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Changes to key employment laws in April 2024 – what employers need to know

08 April 2024

April is always a key month in employment law, bringing in changes to various employment-related rates and limits.

This year, there are also a number of other important changes to employment law legislation which come into effect from April. In this article we cover the key changes for employers to be aware of.

Holiday accrual and pay

Several key changes to holiday rights under the Working Time Regulations 1998 take effect from 1 April for holiday leave years that commence on or after 1 April 2024:

  • Holiday leave accrual for irregular and part-year workers will be calculated as 12.07% of actual hours worked in a pay period.
  • A new method to work out how much leave irregular hours or part-year workers accrue when they take family related leave or sick leave.
  • Employers can use rolled-up holiday pay as an alternative method to calculate holiday pay for irregular hours workers and part-year workers.

For more detail see our January article New holiday leave and pay guidance for part-year and irregular hours workers.

Flexible working

The Employment Relations (Flexible Working) Act 2023 and associated regulations came into force on 6 April 2024. The headline effect of the Act and Regulations is that employees have a right to request flexible working from day one of their employment (as opposed to employees needing to have 26 weeks’ service before making a request under old rules).

There are also changes to the details of flexible working requests, including:

  • An employee will be entitled to make two requests (reduced from one request) in any 12-month period.
  • An employer cannot refuse a request unless the employee has been consulted.
  • The time for an employer to decide is two months (reduced from three under the old rules) – but the employee and employer may agree a longer period.

ACAS’ revised statutory Code of Practice on requests for flexible working also came into force on 6 April. This Code must be followed where an employee makes a statutory request for flexible working. 

Failure to handle flexible working requests in line with the new legislation could result in Employment Tribunal claims that, if successful, could result in an order to an employer to reconsider the application for flexible working and a compensation award of up to eight weeks’ pay (subject to the statutory cap on a week’s pay that applies in Employment Tribunals).

Family friendly rights

Paternity leave and pay

On 8 March 2024 the Paternity Leave (Amendment) Regulations 2024 came into force, which implement the changes to the statutory paternity leave scheme announced by the UK government in July 2023. Per that announcement the new rules that came into force on 6 April are:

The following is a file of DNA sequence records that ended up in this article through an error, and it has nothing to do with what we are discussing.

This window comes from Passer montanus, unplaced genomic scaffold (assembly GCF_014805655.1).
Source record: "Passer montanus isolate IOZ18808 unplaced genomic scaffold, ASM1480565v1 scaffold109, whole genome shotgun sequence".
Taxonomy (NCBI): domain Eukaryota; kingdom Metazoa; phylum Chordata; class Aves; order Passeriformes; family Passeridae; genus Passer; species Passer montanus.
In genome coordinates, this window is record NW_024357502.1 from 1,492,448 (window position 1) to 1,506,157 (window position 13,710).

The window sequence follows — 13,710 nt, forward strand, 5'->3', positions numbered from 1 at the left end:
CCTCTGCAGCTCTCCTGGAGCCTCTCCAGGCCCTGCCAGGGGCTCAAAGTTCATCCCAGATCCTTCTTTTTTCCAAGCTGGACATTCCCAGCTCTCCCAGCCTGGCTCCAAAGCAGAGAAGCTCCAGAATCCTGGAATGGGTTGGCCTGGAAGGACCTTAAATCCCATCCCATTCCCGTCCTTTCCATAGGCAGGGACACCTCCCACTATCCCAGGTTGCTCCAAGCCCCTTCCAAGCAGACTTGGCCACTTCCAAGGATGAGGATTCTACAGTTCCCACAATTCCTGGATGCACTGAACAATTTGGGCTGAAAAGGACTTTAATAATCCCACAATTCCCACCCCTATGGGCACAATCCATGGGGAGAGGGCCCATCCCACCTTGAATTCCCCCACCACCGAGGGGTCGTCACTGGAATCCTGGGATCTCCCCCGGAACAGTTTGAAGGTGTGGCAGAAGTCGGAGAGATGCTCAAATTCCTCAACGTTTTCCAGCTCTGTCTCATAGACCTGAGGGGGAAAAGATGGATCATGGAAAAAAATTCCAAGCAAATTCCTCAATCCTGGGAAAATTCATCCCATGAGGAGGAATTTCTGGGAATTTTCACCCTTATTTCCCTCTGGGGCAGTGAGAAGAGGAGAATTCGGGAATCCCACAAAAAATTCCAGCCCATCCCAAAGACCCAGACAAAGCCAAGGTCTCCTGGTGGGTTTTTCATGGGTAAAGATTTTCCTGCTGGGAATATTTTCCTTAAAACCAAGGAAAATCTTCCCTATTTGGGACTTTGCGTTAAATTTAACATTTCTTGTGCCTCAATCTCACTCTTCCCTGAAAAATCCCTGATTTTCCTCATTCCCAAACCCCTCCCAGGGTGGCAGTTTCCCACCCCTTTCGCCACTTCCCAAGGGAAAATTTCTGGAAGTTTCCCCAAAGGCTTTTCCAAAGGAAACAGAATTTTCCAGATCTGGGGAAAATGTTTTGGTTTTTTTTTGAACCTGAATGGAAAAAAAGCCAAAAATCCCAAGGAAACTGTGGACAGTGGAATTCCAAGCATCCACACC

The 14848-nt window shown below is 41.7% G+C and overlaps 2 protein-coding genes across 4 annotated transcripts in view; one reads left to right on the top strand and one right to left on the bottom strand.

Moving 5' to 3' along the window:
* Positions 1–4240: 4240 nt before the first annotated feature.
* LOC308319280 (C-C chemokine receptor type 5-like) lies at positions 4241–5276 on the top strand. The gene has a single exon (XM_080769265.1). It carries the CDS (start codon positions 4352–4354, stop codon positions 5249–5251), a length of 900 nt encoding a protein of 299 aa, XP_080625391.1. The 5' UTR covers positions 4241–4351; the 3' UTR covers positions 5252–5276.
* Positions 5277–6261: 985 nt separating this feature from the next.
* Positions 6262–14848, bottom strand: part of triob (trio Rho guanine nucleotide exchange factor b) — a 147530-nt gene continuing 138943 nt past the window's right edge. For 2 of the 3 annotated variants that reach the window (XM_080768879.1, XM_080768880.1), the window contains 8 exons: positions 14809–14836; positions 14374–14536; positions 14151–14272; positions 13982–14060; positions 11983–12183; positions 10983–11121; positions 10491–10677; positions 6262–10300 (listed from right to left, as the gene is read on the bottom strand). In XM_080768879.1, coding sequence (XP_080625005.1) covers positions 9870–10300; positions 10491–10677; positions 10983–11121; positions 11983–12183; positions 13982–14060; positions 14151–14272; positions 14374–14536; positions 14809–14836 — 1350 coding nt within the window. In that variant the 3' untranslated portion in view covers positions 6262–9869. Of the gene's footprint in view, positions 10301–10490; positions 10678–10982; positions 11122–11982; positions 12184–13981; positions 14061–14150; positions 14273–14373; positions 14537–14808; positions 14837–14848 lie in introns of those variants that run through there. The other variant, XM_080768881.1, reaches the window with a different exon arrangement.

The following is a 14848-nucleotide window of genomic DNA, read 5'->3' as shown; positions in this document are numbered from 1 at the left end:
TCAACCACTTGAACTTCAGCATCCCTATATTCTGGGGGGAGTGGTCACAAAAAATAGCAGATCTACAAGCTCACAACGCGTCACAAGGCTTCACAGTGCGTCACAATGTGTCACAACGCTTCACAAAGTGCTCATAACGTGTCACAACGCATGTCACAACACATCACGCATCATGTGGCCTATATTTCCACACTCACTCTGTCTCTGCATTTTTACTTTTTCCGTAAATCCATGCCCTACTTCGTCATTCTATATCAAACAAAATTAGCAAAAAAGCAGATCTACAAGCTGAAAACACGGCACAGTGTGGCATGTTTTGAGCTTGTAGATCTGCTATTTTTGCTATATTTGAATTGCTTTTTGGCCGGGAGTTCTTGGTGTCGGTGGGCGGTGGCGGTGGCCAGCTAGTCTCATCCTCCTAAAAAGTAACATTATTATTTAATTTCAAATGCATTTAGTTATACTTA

• Fathers and partners are able to take the entitlement of up to two weeks' statutory paternity leave in two separate blocks of one week of leave if they wish, rather than having to choose between taking one week or two weeks.
  • Fathers and partners are able to take their statutory paternity leave at any time in the first year (within 52 weeks of birth or placement for adoption), rather than just in the first eight weeks after birth or placement for adoption.
  • The notice of the date on which an employee wants paternity leave to start shall change to 28 days’ before each period of leave they intend to take (down from 15 weeks before birth as it was previously) except for cases of adoption where the notice shall remain within seven days of the adopter having received notice of being matched with a child.
  • Fathers or partners are also able to vary any dates given if they give 28 days’ notice of the variation.  

Extension of the protected period in a redundancy situation

The Protection from Redundancy (Pregnancy and Family Leave) Act 2023 received Royal Assent on 24 May 2023 which ultimately allowed regulations to be made concerning redundancy during or after a protected period of pregnancy, maternity leave, adoption leave or shared parental leave and which may require an employer to offer alternative employment and set out consequences for failing to do so.

The protections, which took effect from 6 April 2024, are as follows:

  • Protection will start when an employee tells their employer about their pregnancy (if notification occurs on or after 6 April). If pregnancy ends and the mother is not entitled to statutory maternity leave, the protected period ends two weeks after the end of the pregnancy.
  • If the mother is entitled to maternity leave, the protection shall continue until the end of 18 months after the expected week of childbirth, unless the employee has informed the employer of the date of their child’s birth, in which case the additional protected period will end 18 months after that date.
  • Protection for adopters ends 18 months after the child’s placement or the date the child enters Great Britain (in the case of overseas adoptions).
  • For those taking six or more consecutive weeks of shared parental leave but who have not taken maternity or adoption leave, the additional protected period ends 18 months after the date of the child’s birth or placement (or the date they enter Great Britain for overseas adoptions).